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How To Make A Great British Bake Off Game

Half-baked ideas.

The latest series of The Great British Bake Off has come to an end, causing those of us hooked by its cream-filled buns, end-of-the-pier puns, and oddly sincere celebration of the human spirit, to feel as empty inside as an incompletely prepared batch of jam donuts. After a few days spent facing a future free from sugar, gluten, and the strange tension between Paul Hollywood and hosts Mel & Sue, I decided to do something about it. I emailed some game designers and asked them a question: if you were charged with making a computer game of The Great British Bake Off, how would you do it?

The answers are below.

Michael Cook

Games researcher / Procjam organiser

Ok bear with me:

I'd design a game that put you behind the scenes of the show, and let you deal with the challenges of reality TV - sort of The Republia Times crossed with The Movies. You'd watch an episode play out (a lot faster than it does on TV), and events that generate clips would ping on-screen so you'd notice them happening - someone dropped their pie, the posh guy's put something weird in his dessert, and so on. Then you have to pick what actually makes it into the show - what are you going to cut, what are you going to leave in, how are you going to edit the clips (do you twist the interview about the garlic cake so it's ridiculous, or intriguingly tense?). Your aim would be to balance the audience's reaction to the show, making sure you create funny moments without tipping them totally in favour of one contestant, making sure you add drama without revealing who fails too early in an episode.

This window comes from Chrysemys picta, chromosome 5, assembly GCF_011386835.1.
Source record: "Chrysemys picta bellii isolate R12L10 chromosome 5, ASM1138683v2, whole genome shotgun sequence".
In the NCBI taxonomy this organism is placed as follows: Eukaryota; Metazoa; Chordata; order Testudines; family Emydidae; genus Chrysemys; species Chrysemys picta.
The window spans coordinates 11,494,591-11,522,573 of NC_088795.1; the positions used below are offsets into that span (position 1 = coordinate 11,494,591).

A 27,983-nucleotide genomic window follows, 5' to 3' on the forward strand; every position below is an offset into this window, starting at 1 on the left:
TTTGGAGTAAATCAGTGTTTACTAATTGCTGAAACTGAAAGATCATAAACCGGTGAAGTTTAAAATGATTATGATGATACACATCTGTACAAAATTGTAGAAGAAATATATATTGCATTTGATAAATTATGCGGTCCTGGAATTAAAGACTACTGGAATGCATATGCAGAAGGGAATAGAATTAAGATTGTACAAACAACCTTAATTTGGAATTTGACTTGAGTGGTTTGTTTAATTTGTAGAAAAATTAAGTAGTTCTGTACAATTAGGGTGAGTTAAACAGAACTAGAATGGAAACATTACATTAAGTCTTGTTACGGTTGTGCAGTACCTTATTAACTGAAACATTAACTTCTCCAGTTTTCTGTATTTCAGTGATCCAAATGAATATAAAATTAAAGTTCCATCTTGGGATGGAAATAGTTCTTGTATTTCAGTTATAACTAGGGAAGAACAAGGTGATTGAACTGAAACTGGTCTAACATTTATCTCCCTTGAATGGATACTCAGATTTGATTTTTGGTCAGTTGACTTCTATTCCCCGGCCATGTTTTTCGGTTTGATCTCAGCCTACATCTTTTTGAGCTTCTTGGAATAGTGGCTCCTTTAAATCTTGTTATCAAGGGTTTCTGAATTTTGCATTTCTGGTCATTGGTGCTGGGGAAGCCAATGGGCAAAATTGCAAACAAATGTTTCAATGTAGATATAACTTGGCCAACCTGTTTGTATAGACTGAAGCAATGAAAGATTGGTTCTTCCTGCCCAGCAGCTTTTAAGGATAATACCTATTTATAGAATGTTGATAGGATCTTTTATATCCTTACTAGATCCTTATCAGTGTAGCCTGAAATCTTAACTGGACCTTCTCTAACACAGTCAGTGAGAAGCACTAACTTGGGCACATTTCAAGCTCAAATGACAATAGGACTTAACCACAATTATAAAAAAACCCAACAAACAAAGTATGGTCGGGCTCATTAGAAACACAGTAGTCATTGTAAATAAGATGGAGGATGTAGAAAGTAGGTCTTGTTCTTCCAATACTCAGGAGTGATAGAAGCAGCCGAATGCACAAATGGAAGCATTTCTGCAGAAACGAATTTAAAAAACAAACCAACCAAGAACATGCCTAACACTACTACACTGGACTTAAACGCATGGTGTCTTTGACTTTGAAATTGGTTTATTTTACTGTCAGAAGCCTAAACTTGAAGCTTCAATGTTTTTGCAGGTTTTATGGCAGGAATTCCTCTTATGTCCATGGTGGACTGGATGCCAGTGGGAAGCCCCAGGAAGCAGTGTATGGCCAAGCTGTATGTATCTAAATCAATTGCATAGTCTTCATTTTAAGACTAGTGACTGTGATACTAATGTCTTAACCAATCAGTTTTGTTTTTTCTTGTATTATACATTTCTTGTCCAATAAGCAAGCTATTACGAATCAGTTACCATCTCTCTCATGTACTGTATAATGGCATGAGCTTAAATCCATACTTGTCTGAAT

Robert Yang

Creator of Cobra Club, Rinse and Repeat, Stick Shift / Twitter

I've never seen this show, but I do bake a bit myself. What's weird about home baking is the end, when you suddenly have all this fucking food to get rid of, and it's going stale with every passing second. Who's going to eat it, and why? This is the angle that most cooking video games ignore, how does food actually function in society?

So, "Eton Mess" is a puzzle-strategy game about making sure Eton boys eat the "right" kinds of desserts, to cultivate their "taste" and raise their status in society. At first they'll only eat simple biscuits because they're like 13 years old, but at some point you'll ween them onto creme brulee, and eventually 90% cacao dark chocolate truffle tarts flecked with gold. If they eat "childish" or "feminine" desserts then they'll lose status among older boys, while the trendiest boys will adopt certain diets (gluten-free, vegan, paleo) which you'll have to account for. Your goal is eventually to train them to forego desserts entirely, in favor of a nice glass of port and a fat cigar. Upon its release, the RPS Wot I Think will applaud the character art and core NPC social simulation systems, but lament that "it all feels a little bit half-baked."